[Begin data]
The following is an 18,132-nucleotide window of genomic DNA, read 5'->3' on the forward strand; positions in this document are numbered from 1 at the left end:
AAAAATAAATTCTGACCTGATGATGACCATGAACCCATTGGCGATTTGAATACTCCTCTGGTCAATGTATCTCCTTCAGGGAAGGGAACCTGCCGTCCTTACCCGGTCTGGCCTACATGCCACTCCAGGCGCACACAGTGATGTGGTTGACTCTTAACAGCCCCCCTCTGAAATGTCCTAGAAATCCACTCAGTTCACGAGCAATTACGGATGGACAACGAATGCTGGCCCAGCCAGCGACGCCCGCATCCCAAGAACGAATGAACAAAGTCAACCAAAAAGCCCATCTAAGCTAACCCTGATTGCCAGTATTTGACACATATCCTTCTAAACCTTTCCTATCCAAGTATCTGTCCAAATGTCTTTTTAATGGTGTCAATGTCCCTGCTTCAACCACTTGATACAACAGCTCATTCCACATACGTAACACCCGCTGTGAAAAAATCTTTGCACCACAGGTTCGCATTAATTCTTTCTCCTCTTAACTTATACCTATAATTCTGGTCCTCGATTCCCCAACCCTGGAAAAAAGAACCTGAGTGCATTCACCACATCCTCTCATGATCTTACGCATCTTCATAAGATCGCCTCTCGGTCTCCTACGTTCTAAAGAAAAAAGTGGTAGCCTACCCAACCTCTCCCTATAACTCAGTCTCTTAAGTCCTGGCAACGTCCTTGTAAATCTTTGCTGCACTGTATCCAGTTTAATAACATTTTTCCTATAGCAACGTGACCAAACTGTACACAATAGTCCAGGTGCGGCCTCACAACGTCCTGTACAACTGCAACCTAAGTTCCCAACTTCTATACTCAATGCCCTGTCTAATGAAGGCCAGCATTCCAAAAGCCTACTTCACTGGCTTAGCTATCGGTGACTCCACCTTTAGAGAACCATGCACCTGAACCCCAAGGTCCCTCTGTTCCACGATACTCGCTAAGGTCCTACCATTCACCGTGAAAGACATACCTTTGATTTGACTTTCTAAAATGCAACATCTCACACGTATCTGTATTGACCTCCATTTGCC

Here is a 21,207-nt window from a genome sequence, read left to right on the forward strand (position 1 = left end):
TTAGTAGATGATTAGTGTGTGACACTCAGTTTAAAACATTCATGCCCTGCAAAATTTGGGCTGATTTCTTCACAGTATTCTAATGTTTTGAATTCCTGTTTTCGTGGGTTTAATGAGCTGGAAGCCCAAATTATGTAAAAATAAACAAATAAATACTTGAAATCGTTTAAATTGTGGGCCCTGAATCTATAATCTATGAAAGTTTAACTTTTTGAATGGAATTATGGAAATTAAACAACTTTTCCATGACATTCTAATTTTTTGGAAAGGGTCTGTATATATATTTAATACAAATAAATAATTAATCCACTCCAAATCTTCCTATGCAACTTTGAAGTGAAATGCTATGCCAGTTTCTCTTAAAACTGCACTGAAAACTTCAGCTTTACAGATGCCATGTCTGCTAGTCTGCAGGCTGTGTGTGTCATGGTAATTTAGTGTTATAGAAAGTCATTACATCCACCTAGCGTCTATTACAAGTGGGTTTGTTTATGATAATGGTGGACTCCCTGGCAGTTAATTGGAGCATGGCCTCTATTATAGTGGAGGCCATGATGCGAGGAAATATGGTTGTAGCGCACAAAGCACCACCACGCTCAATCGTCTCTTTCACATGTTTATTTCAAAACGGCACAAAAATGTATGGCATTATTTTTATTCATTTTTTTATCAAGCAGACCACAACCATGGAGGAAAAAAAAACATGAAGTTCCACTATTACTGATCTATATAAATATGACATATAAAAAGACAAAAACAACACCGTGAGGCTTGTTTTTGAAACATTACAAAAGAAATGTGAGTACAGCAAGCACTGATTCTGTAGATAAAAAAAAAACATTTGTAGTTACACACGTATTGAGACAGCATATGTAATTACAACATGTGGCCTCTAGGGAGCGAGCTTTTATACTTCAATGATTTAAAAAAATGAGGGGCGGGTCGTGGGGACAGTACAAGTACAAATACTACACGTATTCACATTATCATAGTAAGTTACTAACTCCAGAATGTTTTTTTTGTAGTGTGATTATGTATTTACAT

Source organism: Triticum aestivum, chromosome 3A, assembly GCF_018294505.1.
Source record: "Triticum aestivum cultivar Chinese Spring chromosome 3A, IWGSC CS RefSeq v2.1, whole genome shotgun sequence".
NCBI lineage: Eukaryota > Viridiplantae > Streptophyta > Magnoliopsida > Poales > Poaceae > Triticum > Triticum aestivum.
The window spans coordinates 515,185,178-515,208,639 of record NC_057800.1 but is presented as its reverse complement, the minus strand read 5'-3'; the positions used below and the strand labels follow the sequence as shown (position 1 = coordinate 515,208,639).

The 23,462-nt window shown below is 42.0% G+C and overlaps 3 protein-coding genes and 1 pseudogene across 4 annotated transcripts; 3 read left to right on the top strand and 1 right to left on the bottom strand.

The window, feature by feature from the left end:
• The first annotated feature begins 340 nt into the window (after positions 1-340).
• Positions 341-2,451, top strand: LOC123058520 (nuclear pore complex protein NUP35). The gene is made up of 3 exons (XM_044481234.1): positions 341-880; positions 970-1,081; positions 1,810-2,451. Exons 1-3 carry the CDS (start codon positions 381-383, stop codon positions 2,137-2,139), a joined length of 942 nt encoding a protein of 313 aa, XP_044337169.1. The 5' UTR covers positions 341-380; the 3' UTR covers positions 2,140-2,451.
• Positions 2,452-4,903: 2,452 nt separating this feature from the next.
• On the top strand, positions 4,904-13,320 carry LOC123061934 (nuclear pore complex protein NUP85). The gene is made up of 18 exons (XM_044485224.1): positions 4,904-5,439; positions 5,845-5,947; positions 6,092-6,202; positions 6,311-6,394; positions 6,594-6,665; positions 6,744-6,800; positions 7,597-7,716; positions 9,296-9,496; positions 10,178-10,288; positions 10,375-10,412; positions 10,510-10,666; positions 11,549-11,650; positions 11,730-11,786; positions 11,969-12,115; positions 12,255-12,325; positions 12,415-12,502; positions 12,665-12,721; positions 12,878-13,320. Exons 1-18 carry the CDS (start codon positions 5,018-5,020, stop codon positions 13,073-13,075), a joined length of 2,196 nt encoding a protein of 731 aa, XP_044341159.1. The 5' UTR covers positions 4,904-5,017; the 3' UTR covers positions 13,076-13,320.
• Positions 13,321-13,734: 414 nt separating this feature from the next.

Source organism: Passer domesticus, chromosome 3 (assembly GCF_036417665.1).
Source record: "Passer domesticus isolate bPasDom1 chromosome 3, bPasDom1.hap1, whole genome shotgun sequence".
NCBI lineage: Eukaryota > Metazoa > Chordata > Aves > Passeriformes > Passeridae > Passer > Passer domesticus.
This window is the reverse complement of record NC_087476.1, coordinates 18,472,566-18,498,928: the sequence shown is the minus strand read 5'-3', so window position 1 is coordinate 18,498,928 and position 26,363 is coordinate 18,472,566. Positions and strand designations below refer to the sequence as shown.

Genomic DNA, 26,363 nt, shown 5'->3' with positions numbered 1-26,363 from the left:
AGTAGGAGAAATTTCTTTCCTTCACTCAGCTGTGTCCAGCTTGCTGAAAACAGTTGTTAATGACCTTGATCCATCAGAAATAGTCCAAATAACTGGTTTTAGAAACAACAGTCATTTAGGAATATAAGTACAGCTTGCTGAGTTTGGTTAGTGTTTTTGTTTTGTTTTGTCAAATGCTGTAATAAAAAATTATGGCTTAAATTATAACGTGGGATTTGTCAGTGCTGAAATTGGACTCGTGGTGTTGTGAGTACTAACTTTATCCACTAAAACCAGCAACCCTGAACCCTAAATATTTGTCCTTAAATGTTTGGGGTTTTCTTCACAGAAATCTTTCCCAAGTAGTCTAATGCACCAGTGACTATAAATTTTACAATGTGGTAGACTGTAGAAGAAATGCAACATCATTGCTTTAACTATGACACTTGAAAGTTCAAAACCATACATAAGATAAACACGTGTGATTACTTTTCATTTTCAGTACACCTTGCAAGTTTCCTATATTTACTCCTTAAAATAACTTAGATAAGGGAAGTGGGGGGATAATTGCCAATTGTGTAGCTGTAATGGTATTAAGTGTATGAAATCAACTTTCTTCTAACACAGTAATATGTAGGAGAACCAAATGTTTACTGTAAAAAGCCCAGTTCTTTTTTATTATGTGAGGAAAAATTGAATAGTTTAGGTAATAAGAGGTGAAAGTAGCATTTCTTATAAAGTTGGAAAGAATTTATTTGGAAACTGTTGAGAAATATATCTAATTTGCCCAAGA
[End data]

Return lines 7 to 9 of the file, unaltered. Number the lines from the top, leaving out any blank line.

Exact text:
NCBI lineage: Eukaryota > Viridiplantae > Streptophyta > Magnoliopsida > Poales > Poaceae > Triticum > Triticum aestivum.
The window spans coordinates 515,185,178-515,208,639 of record NC_057800.1 but is presented as its reverse complement, the minus strand read 5'-3'; the positions used below and the strand labels follow the sequence as shown (position 1 = coordinate 515,208,639).

The 23,462-nt window shown below is 42.0% G+C and overlaps 3 protein-coding genes and 1 pseudogene across 4 annotated transcripts; 3 read left to right on the top strand and 1 right to left on the bottom strand.